The Hidden Costs of Horse Ownership
Before committing to owning a horse, make sure you're prepared for the unexpected expenses.
Leslie Potter |
When buying your first horse, you can spend as much or as little as you like. On the low end, a savvy searcher can find inexpensive or even free horses in the online classifieds. On the high end, well, the sky is truly the limit. However, experienced horse owners know that the purchase price is no indication of how much money you will end up spending during your horse’s lifetime. That first check you write before bringing your new horse home is just the tip of the iceberg.
Growing horses, seniors, horses in training and hard-keepers may need supplemental feed beyond just hay and grass. Photo: Leslie Potter
Horses eat grass, and grass is everywhere, so feeding should be cheap, right? While it is true that many horses do fine on pasture alone during the summer, you’ll need to have at least one grassy acre per horse to adequately meet their caloric needs. That will probably necessitate extra acres to allow rotation when one area becomes overgrazed. Even with adequate grass, you will need to feed hay from late fall through early spring, and possibly in the summer if your region experiences drought conditions.
Hay prices are affected by lots of outside factors, which makes it difficult to budget this expense ahead of time. An especially dry or rainy season can ruin a hay crop, which leads to a reduced supply and higher prices. When the price of gas jumps, so does the price of hay because the expenses involved in cutting and delivering the hay will rise. Furthermore, buying the cheapest hay you can find is not a good idea. Hay that is too dusty, moldy or low-quality won’t provide your horse with adequate nutrition, and can even make him sick.
If you have a young, very active or senior horse, you will need to budget for additional feed beyond hay and pasture. Horses that are still growing and adult horses with a heavy workload will require concentrates, such as a pelleted feed or grain. Some senior horses have trouble keeping weight on due to age-related dental problems and may need to get at least part of their forage in the form of hay pellets or cubes, which are easier to chew and digest. Specially formulated senior feeds provide additional calories for older horses that are hard keepers.
Because hay prices vary considerably from region to region, check with local feed dealers or ask other horse owners in your area what they pay for hay to gauge how much you can expect to spend.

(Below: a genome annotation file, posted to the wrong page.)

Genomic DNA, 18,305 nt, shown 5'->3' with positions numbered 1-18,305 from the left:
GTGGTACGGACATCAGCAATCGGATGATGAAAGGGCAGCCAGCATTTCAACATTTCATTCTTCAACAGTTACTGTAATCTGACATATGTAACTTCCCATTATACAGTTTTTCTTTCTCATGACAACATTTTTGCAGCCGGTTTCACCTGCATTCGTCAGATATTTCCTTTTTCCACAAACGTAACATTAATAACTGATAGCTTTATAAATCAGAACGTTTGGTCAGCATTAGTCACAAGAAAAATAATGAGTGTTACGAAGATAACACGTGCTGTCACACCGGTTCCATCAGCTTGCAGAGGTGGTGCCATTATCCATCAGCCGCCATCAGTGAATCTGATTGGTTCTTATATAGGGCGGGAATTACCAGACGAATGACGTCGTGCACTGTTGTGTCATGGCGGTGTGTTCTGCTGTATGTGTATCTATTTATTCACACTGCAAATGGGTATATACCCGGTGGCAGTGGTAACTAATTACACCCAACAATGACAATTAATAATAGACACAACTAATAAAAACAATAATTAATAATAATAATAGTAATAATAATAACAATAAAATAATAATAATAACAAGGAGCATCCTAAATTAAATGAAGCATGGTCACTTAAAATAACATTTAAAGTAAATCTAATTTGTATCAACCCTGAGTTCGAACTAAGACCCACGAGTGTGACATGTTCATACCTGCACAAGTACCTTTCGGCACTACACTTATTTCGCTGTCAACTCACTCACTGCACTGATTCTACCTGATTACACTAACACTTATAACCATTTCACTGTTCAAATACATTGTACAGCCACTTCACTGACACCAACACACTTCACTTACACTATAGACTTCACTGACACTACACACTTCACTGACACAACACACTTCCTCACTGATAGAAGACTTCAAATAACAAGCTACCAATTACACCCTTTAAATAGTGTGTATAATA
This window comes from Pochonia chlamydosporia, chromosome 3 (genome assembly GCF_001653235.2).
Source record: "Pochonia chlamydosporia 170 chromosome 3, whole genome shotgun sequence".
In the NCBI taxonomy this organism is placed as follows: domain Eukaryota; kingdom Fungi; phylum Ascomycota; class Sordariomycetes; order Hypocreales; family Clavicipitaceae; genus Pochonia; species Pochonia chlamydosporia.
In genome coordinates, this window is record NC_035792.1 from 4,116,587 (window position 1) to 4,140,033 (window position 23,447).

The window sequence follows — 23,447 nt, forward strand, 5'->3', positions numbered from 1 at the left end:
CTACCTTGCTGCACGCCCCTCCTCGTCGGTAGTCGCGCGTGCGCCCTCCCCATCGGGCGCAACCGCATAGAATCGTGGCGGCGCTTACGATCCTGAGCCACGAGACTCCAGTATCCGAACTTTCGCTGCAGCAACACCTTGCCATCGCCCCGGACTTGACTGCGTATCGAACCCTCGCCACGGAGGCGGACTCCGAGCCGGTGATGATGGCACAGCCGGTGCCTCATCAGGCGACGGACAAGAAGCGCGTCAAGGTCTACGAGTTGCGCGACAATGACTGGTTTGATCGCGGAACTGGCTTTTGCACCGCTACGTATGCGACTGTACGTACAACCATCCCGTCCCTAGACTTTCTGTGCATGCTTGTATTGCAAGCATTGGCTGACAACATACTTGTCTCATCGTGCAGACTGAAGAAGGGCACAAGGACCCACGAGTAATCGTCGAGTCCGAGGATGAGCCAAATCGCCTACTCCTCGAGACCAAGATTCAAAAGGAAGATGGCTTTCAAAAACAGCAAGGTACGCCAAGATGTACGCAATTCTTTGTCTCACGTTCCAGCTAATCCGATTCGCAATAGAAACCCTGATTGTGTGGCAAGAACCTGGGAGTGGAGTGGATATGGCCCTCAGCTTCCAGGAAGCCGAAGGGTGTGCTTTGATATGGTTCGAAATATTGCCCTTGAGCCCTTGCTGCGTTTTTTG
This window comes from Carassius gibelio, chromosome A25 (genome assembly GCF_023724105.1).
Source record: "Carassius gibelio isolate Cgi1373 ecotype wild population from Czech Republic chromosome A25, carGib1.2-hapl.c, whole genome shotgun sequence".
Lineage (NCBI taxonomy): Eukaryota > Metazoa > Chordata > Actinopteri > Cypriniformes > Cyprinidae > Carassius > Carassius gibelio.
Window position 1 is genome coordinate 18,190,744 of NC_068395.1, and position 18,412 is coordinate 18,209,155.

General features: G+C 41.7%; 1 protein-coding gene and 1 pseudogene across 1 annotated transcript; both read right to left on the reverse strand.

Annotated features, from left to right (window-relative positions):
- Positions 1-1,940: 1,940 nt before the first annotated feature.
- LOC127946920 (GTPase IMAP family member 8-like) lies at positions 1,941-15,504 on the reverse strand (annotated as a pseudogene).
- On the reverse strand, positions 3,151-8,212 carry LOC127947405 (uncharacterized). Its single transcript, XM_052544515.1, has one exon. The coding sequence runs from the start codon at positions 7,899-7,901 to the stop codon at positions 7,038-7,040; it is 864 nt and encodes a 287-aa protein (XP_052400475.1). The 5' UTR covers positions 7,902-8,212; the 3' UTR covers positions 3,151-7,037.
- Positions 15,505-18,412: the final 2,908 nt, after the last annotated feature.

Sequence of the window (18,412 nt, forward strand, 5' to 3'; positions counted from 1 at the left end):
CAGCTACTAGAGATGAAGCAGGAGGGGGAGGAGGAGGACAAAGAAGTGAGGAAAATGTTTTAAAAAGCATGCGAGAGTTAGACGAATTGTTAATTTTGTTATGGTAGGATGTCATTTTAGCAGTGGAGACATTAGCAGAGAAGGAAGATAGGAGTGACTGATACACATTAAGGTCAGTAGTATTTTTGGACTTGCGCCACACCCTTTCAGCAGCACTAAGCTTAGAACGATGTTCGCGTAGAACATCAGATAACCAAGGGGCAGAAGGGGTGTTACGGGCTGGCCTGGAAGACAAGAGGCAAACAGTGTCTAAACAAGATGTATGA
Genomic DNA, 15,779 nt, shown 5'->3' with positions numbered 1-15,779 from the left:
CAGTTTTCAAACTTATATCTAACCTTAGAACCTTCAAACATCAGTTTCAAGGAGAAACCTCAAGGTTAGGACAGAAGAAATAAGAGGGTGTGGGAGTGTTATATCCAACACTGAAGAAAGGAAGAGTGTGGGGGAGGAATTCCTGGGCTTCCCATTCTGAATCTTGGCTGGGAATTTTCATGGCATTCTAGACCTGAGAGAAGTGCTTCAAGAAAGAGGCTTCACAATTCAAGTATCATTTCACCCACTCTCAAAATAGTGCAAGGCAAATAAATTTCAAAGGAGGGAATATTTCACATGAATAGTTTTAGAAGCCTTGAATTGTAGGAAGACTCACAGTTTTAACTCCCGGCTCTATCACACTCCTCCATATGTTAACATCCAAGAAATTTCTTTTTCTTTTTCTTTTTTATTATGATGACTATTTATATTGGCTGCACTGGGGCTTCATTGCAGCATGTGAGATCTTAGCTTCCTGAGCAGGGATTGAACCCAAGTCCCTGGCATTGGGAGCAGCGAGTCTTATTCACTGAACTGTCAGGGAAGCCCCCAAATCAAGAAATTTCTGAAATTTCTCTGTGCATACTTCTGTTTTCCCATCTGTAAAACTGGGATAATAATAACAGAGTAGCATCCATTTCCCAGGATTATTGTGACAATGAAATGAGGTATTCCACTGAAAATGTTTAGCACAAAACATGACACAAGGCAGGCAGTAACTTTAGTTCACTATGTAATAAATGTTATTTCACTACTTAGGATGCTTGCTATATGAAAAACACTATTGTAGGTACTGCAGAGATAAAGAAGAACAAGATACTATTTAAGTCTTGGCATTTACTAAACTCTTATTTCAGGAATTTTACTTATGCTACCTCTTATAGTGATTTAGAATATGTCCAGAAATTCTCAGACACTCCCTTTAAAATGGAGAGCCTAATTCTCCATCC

All horses need to see the farrier every six to eight weeks, regardless of whether they wear shoes or go barefoot. Regular trims help to keep your horse comfortable and prevent lameness. Your farrier may even be able to help spot hoof and leg issues before they become major problems.
Farrier costs vary, from $25 for a barefoot horse’s trim in some regions to hundreds of dollars each visit for horses with therapeutic shoeing. Some farriers specialize in certain breeds or disciplines, so look for one who is experienced with the kind of horse you own. Ask area horse owners for recommendations and inquire about rates. Attempting to stretch out the time between farrier visits to save money will only lead to damaged hooves or even lameness, and possibly a veterinary bill that makes your farrier’s rate look like pocket change.
In a perfect world, you will only see your vet once or twice a year when she comes to administer vaccinations and provide a general wellness exam. In reality, your horse will probably get into a situation that you can’t handle without veterinary attention at least once in your life together.
You will have at least one vet visit annually for vaccinations and a general wellness exam, but be prepared to have your vet out for unexpected situations during your years as a horse owner. Photo: Leslie Potter
Many horses, even those that have consistent care and are typically healthy, will experience an episode of colic during their life. Not every incident will require veterinary treatment, but you don’t want to take a "wait and see” approach to calling the vet. Every second is precious in beginning the appropriate treatment. Waiting an hour or two can be the difference between a simple house call from the vet and an after hours emergency, not to mention pain and suffering for your horse.